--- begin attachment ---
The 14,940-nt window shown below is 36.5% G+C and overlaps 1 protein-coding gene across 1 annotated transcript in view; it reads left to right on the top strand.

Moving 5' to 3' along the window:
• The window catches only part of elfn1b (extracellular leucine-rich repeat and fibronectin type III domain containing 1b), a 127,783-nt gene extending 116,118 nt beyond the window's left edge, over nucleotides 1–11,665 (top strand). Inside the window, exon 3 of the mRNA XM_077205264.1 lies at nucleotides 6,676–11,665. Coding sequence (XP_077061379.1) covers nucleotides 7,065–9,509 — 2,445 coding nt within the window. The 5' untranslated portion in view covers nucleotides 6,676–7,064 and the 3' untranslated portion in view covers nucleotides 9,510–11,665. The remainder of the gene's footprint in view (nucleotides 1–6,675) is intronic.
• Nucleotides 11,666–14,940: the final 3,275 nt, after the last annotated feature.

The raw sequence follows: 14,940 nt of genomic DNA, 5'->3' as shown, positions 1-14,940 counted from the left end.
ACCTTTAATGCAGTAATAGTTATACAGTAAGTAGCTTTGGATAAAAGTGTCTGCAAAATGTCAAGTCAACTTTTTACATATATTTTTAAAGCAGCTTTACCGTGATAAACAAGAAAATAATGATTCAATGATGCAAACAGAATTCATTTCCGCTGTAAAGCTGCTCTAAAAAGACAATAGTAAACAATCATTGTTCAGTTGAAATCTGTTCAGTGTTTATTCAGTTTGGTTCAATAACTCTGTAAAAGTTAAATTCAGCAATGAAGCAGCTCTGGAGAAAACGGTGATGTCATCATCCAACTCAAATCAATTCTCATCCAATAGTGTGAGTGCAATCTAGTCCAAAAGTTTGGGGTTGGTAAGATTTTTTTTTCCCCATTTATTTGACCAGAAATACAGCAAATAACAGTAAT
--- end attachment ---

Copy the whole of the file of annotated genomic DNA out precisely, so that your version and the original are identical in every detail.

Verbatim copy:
The 14,940-nt window shown below is 36.5% G+C and overlaps 1 protein-coding gene across 1 annotated transcript in view; it reads left to right on the top strand.

Moving 5' to 3' along the window:
• The window catches only part of elfn1b (extracellular leucine-rich repeat and fibronectin type III domain containing 1b), a 127,783-nt gene extending 116,118 nt beyond the window's left edge, over nucleotides 1–11,665 (top strand). Inside the window, exon 3 of the mRNA XM_077205264.1 lies at nucleotides 6,676–11,665. Coding sequence (XP_077061379.1) covers nucleotides 7,065–9,509 — 2,445 coding nt within the window. The 5' untranslated portion in view covers nucleotides 6,676–7,064 and the 3' untranslated portion in view covers nucleotides 9,510–11,665. The remainder of the gene's footprint in view (nucleotides 1–6,675) is intronic.
• Nucleotides 11,666–14,940: the final 3,275 nt, after the last annotated feature.

The raw sequence follows: 14,940 nt of genomic DNA, 5'->3' as shown, positions 1-14,940 counted from the left end.
ACCTTTAATGCAGTAATAGTTATACAGTAAGTAGCTTTGGATAAAAGTGTCTGCAAAATGTCAAGTCAACTTTTTACATATATTTTTAAAGCAGCTTTACCGTGATAAACAAGAAAATAATGATTCAATGATGCAAACAGAATTCATTTCCGCTGTAAAGCTGCTCTAAAAAGACAATAGTAAACAATCATTGTTCAGTTGAAATCTGTTCAGTGTTTATTCAGTTTGGTTCAATAACTCTGTAAAAGTTAAATTCAGCAATGAAGCAGCTCTGGAGAAAACGGTGATGTCATCATCCAACTCAAATCAATTCTCATCCAATAGTGTGAGTGCAATCTAGTCCAAAAGTTTGGGGTTGGTAAGATTTTTTTTTCCCCATTTATTTGACCAGAAATACAGCAAATAACAGTAAT